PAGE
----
Forward: It's been over four years now and this is the first time I've written of Argentina outside my private journal. The trip was such a turbulent experience for my heart, soul, and mind. It pushed me to confront the walls of my insecurities as well as evolve my view of the world. It's due time to give this experience air.
Esquel, Argentina. February 16, 2011.
With a wave goodbye and well wishes, Pachu steers the truck back onto the road. We are left standing on the side of the highway in the growing heat of the morning.The thought crosses my mind to just walk back to town and camp. But then what? Our ride back to the house we are staying at won't be arriving for at least 10 days from now. We begin walking.
"Hitchhiking will be no problem," we've been told. Its a regular form of travel still in South America and having a female with you always increases your chances. We are delightfully surprised when a truck pulls over within 30 minutes. A big guy wearing a pink polo that reminds me of a rapper jumps out of the pickup to help us with our bags. He is accompanied by an old gaucho and a boy of somewhere around 15. No one speaks English but they are friendly and try nonetheless and help us in translating our broken Spanish.
An hour and a half later, they drop us at our destination: El Bolsón. It is a charming little mountain town tucked at the base of its surrounding peaks. It is known for being a crossroads of sorts, attracting backpackers, vagabonds, and day-trippers from all walks of life.
Our arrival is greeted by the street market in full swing. Handmade crafts and food stands are everywhere and fresh produce is abundant (This area has what's known as a micro-climate, providing the ideal environment for produce to thrive. Some of the best fruits and vegetables I've tasted in my life were from here. Though, perhaps my judgement was jaded by the overwhelming Argentine diet of meats, cheeses, breads, and dulce de leche. But lets assume the former).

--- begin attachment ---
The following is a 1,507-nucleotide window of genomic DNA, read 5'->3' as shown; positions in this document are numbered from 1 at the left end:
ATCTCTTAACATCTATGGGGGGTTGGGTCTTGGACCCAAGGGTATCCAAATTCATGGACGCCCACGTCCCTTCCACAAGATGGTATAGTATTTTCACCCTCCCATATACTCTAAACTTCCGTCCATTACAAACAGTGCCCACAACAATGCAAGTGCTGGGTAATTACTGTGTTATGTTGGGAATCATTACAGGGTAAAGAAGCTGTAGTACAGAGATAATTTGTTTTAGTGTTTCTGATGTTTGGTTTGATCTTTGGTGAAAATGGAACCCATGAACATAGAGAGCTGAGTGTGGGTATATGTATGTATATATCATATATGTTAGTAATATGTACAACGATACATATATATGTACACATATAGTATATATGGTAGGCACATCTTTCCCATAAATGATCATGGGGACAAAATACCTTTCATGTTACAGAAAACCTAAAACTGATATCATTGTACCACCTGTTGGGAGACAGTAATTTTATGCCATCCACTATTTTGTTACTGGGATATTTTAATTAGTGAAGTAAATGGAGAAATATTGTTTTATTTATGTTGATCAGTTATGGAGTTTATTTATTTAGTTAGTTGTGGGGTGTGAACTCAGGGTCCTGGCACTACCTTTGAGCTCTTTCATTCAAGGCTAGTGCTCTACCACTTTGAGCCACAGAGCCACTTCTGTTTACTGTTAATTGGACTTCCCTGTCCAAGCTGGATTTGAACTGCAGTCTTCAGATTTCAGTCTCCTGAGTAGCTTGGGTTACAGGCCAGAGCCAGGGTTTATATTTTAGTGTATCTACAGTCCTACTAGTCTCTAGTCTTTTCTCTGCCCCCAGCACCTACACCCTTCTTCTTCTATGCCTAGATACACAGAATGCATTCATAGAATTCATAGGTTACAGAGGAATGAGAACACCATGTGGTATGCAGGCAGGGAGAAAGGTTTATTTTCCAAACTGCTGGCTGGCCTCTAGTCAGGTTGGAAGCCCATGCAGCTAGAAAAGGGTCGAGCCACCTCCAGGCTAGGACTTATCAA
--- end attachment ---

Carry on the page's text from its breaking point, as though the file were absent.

We spend the next two nights in town, enjoying the amenities, mingling with other travelers crossing through, mending our janky tent with packaging tape (Argentina has yet to discover duct tape) and preparing for our coming trek into the mountains to the Cajon del Azul.
We set out early with an espresso at a quick mart. There is a bus that can take us to the trailhead but for the distance (approximately 6 miles) versus the expense of a ticket we opt for walking.
With the heat of the day bearing down quicker than anticipated, we soon decide to try our luck at hitchhike again. It's unlikely someone will take us all the way to a random location but any distance can help.
We receive a ride from Russian looking man that takes us a couple miles down the dirt road that leads to the the trail. I remember him being a jolly man and getting a kick out of Ben's attempt at small talk through his patchy Spanish.
We have more miles to walk and we are no longer in an area of regular passing cars. Just dirt road lies ahead. I must add that walking along a dirt road for hours has one major pitfall: dust.
Oh, the dust. When you are walking on the side of a very hot, dry dirt road, every passing vehicle stirs a haze of dirt into the air that you have to continue to pass through for the next five minutes. It creeps into every crevice and pore of your clothes, pack, and body and slowly turns your hair to a nest of dreadlocks. My pants that I wore that day still smell of the dust from that trip, no matter how many washes they have been through. In a way, they have preserved a memory within their seams. Also, never wear a white shirt.